women into making a choice without thinking. One article titled “Reproductive Racism” compared the abortion clinics of today — using Planned Parenthood as an example — to an early 1900s abortion and birth control movement which targeted racial minorities as a way to control minority population. The article stated that “…black women are 14 percent of the female population and have 30 percent of abortions, and Hispanic women are 15.8 percent of the female population and have 25 percent of abortions.” These statistics are very misleading because there are numerous factors that could cause a certain racial group to have a

higher probability of having an abortion, and none of these relate to targeted racial abortions from Planned Parenthood. While I understand that these were not the direct words of The Badger Herald, I feel that you have a responsibility to screen the advertisements that you allow in your newspaper, especially those that limit the ability to have an honest debate about this important issue. I feel that it hurts your credibility as a newspaper and unintentionally divides people. Paul Theis ( is a sophomore majoring in electrical engineering.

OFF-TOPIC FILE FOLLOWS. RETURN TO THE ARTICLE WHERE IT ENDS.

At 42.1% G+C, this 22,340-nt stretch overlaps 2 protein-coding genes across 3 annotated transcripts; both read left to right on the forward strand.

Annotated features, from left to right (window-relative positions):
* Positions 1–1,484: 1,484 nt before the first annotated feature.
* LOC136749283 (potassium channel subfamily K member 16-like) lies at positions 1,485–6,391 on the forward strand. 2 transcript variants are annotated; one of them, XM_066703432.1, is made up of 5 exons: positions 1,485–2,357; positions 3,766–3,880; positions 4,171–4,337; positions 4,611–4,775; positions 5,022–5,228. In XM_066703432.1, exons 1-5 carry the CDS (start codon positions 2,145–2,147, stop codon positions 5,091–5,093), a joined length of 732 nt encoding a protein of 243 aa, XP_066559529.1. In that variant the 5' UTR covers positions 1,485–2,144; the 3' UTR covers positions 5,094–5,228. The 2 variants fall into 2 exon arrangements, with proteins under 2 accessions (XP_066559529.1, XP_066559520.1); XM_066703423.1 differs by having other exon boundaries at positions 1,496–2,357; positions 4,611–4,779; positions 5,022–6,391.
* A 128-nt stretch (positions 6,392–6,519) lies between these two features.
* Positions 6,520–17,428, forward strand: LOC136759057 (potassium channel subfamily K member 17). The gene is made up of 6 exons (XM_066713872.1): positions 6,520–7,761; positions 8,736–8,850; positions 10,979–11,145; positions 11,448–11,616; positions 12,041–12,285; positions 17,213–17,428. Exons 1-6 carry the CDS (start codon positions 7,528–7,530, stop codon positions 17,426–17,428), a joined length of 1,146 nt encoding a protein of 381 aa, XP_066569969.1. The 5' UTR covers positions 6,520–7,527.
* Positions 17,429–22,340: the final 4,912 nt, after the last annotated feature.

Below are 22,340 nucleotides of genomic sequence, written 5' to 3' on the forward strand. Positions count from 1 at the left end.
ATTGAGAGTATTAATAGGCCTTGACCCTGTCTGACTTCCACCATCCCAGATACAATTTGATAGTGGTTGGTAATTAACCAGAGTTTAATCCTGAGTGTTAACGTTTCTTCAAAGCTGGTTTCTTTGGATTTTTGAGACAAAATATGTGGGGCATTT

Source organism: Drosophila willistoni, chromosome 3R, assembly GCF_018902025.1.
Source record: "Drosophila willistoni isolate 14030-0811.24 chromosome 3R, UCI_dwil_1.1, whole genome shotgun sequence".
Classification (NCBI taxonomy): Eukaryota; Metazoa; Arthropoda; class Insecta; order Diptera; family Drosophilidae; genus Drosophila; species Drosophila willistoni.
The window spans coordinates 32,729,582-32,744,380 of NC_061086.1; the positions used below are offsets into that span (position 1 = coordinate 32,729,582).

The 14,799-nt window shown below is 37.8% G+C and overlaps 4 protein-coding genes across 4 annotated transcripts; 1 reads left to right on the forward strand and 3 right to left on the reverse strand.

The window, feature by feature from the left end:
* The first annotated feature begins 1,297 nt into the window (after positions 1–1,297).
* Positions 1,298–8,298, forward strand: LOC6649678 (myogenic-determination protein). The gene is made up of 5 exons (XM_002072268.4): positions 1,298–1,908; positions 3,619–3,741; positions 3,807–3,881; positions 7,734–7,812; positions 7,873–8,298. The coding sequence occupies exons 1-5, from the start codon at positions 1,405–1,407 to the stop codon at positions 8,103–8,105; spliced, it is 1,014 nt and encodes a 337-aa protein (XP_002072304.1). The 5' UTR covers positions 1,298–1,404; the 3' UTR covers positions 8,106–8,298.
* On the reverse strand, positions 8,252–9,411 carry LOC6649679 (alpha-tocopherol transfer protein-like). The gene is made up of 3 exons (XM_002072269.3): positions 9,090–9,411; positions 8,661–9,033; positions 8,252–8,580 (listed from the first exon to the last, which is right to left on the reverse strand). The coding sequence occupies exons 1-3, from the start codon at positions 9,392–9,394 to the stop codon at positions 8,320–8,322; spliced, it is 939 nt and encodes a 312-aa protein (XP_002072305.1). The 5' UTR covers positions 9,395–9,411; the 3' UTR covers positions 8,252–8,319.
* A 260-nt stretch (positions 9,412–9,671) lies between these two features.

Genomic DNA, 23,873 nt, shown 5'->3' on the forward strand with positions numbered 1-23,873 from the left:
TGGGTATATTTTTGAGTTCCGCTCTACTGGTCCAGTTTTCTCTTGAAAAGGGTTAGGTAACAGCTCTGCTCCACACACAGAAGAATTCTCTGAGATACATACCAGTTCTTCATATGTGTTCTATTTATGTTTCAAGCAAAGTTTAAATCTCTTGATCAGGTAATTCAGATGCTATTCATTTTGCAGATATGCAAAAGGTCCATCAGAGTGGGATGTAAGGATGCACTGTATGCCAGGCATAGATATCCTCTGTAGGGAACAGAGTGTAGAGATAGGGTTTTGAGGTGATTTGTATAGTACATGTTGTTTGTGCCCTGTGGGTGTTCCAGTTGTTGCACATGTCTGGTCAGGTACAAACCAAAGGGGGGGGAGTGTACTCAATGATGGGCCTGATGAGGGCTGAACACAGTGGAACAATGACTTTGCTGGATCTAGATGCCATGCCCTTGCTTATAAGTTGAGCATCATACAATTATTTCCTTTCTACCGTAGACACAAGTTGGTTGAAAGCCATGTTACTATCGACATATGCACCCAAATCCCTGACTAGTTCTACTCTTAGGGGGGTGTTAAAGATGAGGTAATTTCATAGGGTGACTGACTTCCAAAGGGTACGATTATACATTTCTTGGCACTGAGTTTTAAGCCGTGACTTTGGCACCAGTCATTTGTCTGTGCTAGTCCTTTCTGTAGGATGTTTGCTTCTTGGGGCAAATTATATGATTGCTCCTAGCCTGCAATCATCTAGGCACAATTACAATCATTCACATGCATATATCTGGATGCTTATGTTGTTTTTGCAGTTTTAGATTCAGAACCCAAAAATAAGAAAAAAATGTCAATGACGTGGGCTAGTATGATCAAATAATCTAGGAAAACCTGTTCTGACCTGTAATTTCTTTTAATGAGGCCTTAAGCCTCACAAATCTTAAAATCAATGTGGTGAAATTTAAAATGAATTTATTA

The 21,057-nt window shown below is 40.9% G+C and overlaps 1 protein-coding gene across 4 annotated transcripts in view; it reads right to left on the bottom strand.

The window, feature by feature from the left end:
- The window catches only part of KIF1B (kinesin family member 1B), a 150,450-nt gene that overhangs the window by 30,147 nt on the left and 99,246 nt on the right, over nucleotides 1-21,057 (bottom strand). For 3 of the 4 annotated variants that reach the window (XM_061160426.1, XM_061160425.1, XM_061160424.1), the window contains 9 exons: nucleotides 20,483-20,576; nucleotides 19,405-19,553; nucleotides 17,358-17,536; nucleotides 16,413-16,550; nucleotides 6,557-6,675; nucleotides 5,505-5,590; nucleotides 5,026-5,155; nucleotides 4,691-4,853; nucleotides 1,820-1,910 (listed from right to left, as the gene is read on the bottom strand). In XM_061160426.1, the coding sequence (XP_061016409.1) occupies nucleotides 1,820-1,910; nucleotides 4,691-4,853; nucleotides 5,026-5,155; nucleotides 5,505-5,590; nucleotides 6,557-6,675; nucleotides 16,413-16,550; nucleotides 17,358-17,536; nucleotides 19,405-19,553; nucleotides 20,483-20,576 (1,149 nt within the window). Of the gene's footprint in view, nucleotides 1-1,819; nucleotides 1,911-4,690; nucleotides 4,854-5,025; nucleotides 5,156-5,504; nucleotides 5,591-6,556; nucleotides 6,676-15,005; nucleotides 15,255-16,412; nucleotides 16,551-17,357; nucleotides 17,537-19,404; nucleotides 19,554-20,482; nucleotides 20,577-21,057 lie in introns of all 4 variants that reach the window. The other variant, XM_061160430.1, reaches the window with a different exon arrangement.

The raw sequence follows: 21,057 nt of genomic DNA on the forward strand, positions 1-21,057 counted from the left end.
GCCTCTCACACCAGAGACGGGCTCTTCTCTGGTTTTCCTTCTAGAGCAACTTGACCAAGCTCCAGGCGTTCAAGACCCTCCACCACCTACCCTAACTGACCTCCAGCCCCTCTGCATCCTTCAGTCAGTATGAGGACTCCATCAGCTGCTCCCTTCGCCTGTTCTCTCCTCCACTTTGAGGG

Press sources, be clear with graphs Jason Smathers Public Editor There is nothing more pleasing to a Herald or Cardinal employee than the sight of the year’s first paper on the racks. Then the next day comes. And while the sight of that massive paper inspires pride, the criticism starts almost immediately — both from the student body and the staff themselves. So while my criticism may be pointed, I don’t intend to stomp on the necks of new staffers who are just trying to get it right. With the first paper of the year, there’s always a great deal of room for improvement. That’s what I hope to show here. Properly prodding sources When the Herald Sports Content Editor Nick Korger interviewed Badgers running back Montee Ball for a story on his life in the “fishbowl” of the media spotlight, I expected a few pressing questions to be asked. What actually happened at Mifflin was one of them. How he got through his beating and reflected on the accusations made against him was another. As a public representative of the University of Wisconsin, a greater explanation from Ball on those two incidents was reasonable to ask for. Instead of hearing Ball give his perspective, Korger highlights the incidents himself, only turning to Ball for a summation of his feelings on the matter. We hear from Ball that it has definitely changed his perspective, but not